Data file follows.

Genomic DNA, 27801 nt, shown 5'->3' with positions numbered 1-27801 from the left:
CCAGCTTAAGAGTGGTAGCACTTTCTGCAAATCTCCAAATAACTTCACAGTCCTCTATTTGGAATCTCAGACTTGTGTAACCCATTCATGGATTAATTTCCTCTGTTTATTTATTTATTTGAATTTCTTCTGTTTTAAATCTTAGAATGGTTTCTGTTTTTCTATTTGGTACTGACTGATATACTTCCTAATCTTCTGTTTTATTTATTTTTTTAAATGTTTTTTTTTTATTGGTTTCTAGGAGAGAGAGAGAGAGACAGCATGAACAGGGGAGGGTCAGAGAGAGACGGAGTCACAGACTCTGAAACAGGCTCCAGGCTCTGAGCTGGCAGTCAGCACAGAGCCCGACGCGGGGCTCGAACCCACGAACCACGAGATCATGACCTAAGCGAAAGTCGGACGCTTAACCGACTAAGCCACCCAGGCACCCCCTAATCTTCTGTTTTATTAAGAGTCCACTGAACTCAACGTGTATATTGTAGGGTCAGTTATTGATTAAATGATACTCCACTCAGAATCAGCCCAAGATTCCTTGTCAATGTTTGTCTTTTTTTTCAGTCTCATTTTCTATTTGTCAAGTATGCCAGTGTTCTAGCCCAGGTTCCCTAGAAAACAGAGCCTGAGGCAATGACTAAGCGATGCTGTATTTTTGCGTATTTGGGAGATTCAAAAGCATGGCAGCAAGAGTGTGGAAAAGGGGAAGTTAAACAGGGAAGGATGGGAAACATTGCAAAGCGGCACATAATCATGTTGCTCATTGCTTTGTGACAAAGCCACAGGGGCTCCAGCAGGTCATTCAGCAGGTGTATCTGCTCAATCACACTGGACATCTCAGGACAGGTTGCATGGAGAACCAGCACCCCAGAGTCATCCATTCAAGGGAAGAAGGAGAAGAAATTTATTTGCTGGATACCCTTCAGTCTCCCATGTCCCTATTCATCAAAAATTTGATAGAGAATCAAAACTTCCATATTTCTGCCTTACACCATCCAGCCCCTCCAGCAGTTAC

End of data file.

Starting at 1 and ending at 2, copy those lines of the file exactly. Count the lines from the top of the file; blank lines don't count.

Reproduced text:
Genomic DNA, 27801 nt, shown 5'->3' with positions numbered 1-27801 from the left:
CCAGCTTAAGAGTGGTAGCACTTTCTGCAAATCTCCAAATAACTTCACAGTCCTCTATTTGGAATCTCAGACTTGTGTAACCCATTCATGGATTAATTTCCTCTGTTTATTTATTTATTTGAATTTCTTCTGTTTTAAATCTTAGAATGGTTTCTGTTTTTCTATTTGGTACTGACTGATATACTTCCTAATCTTCTGTTTTATTTATTTTTTTAAATGTTTTTTTTTTATTGGTTTCTAGGAGAGAGAGAGAGAGACAGCATGAACAGGGGAGGGTCAGAGAGAGACGGAGTCACAGACTCTGAAACAGGCTCCAGGCTCTGAGCTGGCAGTCAGCACAGAGCCCGACGCGGGGCTCGAACCCACGAACCACGAGATCATGACCTAAGCGAAAGTCGGACGCTTAACCGACTAAGCCACCCAGGCACCCCCTAATCTTCTGTTTTATTAAGAGTCCACTGAACTCAACGTGTATATTGTAGGGTCAGTTATTGATTAAATGATACTCCACTCAGAATCAGCCCAAGATTCCTTGTCAATGTTTGTCTTTTTTTTCAGTCTCATTTTCTATTTGTCAAGTATGCCAGTGTTCTAGCCCAGGTTCCCTAGAAAACAGAGCCTGAGGCAATGACTAAGCGATGCTGTATTTTTGCGTATTTGGGAGATTCAAAAGCATGGCAGCAAGAGTGTGGAAAAGGGGAAGTTAAACAGGGAAGGATGGGAAACATTGCAAAGCGGCACATAATCATGTTGCTCATTGCTTTGTGACAAAGCCACAGGGGCTCCAGCAGGTCATTCAGCAGGTGTATCTGCTCAATCACACTGGACATCTCAGGACAGGTTGCATGGAGAACCAGCACCCCAGAGTCATCCATTCAAGGGAAGAAGGAGAAGAAATTTATTTGCTGGATACCCTTCAGTCTCCCATGTCCCTATTCATCAAAAATTTGATAGAGAATCAAAACTTCCATATTTCTGCCTTACACCATCCAGCCCCTCCAGCAGTTAC